And my (indirect) experience of religious evil is through my mother. She grew up in a deeply religious family, via an Assembly of God church, and when she went to college, she got pregnant. And you know what her family did? They disowned her; not one parent or sibling was allowed to go to her wedding, her family ceased communication, and (perhaps most heinous) they pulled her from their health insurance coverage. You read that right, they withheld health insurance from a pregnant 19-year-old, one without any financial resources. When she went and talked to a religious advisor at her church, they basically told her that she had to give the baby up for adoption, which she didn't want to do, or she wouldn't be right with God. They advised her parents to disown her the way they did. She was forced to drop out of college and marry my father. She stayed married to him for a series of reasons, including the religious aversions to divorce and single parenting, aversions she inherited from her parents and church. Sixteen years after a miserable marriage, she finally divorced him and started her life over. Now, thankfully, she's happy with her life, and married to someone who doesn't treat her like shit. But that doesn't make up for the fact that her church officials (people who knew her well, since she was active in church all her life) and religious parents took away sixteen years of her life. So, when you speak of the joy and wonderful and fulfillment that you receive from religion, this is what I see. My mother, her opportunities stolen and her life spent wracked with religious guilt.

How does one argue for coexistence with religion? By arguing against coexistence, I don't mean making Christianity legal or genocide or anything crazy like that. I mean to contradict the attitude that all religious sects, including the nonreligious, should hold hands and live in harmony, a harmony that celebrates religious plurality instead of focusing on the domination and destruction of "other" sects. Which sounds like a nice idea, except that some religious sects have blood on their hands. And as Michelle points out, even the most apathetic participant in religion is complicit in the violence and evil perpetrated by churches and religious individuals in the name of God. Tolerance is wonderful unless preaching tolerance is used to deny or gloss over oppression and violence, which is exactly what the "coexistence" movement does.

UPDATE: A friend of mine wrote on my facebook about this post:
This reminds me of a Malea quote: "I believe that the academy does not see the foundation of blood and bodies upon which it constitutes itself...some of us, after all, can't help but see the bodies, the blood, as we stand in that room...listening...hearing."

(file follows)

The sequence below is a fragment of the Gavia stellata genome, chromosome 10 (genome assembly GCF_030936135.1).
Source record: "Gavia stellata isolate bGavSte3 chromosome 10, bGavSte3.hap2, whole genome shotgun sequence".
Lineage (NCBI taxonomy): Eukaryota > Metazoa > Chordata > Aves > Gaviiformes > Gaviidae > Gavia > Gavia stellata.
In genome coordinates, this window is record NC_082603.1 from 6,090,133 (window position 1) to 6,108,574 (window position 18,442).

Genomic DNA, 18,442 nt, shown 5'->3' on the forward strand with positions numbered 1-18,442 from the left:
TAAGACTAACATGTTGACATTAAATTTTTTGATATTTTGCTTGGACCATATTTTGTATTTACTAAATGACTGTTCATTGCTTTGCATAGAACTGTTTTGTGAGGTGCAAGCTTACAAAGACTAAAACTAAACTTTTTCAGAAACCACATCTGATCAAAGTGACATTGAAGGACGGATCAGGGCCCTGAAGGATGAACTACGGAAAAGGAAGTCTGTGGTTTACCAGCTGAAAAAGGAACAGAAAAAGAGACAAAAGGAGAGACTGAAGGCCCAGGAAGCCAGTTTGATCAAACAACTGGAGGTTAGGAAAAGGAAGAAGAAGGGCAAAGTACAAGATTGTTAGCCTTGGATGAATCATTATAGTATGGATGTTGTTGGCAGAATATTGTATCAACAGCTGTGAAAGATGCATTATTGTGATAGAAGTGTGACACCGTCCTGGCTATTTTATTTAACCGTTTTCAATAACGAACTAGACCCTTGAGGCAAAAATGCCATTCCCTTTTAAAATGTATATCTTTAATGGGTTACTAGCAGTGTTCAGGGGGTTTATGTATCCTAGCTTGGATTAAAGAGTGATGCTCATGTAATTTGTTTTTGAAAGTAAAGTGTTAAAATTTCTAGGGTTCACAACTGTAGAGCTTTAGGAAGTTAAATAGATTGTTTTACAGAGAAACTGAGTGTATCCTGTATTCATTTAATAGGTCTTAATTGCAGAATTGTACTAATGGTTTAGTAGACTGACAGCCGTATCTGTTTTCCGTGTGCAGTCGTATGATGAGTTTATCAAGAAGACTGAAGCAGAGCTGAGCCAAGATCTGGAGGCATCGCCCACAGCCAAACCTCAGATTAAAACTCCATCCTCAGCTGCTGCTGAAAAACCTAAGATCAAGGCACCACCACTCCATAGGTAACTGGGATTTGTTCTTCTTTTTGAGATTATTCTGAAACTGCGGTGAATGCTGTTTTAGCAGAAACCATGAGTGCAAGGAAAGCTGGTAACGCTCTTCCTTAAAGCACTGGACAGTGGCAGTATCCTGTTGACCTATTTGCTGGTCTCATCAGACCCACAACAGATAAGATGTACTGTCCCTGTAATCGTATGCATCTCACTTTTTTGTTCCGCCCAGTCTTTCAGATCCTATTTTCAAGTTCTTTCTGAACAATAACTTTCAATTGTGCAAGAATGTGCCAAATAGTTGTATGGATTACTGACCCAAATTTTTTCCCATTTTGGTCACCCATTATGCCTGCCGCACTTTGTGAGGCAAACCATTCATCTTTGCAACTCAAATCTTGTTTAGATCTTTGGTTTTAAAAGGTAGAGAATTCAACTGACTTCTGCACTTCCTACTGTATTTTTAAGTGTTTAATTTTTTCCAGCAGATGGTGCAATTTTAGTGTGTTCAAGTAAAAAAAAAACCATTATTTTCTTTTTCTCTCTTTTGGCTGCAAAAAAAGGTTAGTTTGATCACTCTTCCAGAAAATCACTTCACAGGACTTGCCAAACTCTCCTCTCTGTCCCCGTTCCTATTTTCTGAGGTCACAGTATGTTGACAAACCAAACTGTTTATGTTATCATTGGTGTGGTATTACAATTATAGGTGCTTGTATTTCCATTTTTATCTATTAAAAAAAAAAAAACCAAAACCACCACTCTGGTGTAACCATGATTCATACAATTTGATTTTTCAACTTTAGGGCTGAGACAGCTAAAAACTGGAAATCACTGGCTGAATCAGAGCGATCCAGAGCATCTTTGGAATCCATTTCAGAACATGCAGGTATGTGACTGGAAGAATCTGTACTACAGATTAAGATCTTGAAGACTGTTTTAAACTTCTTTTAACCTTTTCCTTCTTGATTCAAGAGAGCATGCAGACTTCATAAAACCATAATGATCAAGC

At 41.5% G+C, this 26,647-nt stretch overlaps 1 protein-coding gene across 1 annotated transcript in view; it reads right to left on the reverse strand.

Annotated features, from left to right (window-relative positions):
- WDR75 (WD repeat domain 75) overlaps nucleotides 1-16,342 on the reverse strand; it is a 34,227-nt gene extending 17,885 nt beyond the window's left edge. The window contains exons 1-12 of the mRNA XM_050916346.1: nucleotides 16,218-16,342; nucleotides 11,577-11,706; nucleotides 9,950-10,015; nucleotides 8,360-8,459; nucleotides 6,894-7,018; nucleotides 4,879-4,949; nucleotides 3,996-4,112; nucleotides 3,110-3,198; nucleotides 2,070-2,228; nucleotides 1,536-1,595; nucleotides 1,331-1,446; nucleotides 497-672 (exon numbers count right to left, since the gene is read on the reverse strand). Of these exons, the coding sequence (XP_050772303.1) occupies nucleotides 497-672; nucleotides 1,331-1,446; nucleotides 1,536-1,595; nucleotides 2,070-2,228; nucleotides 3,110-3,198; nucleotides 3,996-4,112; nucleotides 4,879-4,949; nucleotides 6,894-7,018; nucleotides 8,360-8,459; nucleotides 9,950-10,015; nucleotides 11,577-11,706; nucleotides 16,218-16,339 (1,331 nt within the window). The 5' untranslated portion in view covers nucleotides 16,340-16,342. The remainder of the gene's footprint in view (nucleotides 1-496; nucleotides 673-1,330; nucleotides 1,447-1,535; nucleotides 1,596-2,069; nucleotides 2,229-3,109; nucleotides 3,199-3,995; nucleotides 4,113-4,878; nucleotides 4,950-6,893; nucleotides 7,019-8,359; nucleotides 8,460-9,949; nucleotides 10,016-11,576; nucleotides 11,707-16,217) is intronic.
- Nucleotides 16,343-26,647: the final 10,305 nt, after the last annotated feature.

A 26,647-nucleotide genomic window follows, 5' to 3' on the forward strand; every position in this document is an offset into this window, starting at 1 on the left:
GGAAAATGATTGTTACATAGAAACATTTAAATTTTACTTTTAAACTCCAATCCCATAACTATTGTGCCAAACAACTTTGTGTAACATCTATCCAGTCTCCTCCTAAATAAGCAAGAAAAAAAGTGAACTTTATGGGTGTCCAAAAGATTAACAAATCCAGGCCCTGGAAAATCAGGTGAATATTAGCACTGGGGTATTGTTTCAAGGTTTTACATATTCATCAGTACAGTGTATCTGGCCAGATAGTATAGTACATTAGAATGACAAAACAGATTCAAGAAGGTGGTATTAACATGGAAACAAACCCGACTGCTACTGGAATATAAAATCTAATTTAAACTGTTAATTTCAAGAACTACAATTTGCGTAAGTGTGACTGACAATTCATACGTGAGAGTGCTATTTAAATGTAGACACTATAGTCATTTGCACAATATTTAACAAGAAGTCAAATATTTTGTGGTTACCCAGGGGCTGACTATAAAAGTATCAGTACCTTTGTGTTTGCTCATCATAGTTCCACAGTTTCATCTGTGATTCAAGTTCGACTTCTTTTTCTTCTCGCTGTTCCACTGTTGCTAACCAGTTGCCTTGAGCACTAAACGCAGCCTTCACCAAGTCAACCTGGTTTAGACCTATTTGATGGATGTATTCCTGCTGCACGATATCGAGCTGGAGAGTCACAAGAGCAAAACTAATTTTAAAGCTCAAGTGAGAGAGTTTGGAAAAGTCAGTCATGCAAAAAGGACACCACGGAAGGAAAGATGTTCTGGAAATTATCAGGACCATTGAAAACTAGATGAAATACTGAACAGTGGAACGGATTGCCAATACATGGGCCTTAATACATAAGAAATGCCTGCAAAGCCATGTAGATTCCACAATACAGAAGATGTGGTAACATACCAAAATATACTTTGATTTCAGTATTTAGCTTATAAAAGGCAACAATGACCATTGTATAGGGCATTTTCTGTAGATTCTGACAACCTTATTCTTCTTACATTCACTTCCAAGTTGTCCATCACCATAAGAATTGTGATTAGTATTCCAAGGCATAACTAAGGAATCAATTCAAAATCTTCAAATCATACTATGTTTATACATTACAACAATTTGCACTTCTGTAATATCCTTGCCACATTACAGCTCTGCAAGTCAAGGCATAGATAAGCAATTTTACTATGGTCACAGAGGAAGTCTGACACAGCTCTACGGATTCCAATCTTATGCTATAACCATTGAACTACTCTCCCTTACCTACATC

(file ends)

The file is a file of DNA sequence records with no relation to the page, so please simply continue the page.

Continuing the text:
Which reminded me again of Michelle's original post, when she says that she knows she is already oppressing others all the time without knowing it, and that's why she can't co-exist with religion. Except that I do know I'm mired in institutions, like the academy, that are steeped in blood. Even my department of study, English literature, is founded in, and continues to perpetuate, violence. Every time I give money to this university, I am complicit. So I didn't intend this post to be judgmental and placing blame, but raising a consciousness of the blood that is the foundation of religion/Christianity. And explaining why I can't coexist with it, can't be friendly or neutral or non-bitter.


Brittany Kalaj Margulieux said...

I'm so glad this blog exists. I had the same cataclysmic experience when I arrived here from Dallas, having left my established friend-base of mostly athiest, multi-racial hippies and arriving in CS with no friends, living in sin, and never having used the N word.

Let's just say it was a tough transition.

Michelle Bell said...

Well written! It's been quite interesting to wander through your blog -- I thought Michigan was conservative!

While I specifically target the Catholic Church, I'm not giving a pass to any other Christian institution or any other religious institution -- it's just what I know best.

Hope you stay sane in A&M.

Courtney said...

Thanks guys!

And, Michelle, I figured that your specificity was the result of familiarity, not blindness. It's just that lots of Protestant Christians I've known have tried to act like they bear no responsibility for the evils of the Catholic Church, and also tend to think that only the Catholic Church does evil things anymore. Which is, of course, nonsense.

Jason said...

Personally, I feel more uncomfortable with my ongoing support of the U.S. government than with any church I've ever considered myself a member of. The church doesn't actually get any money from me to fund the stuff I disagree with, but I just keep paying taxes, year after year...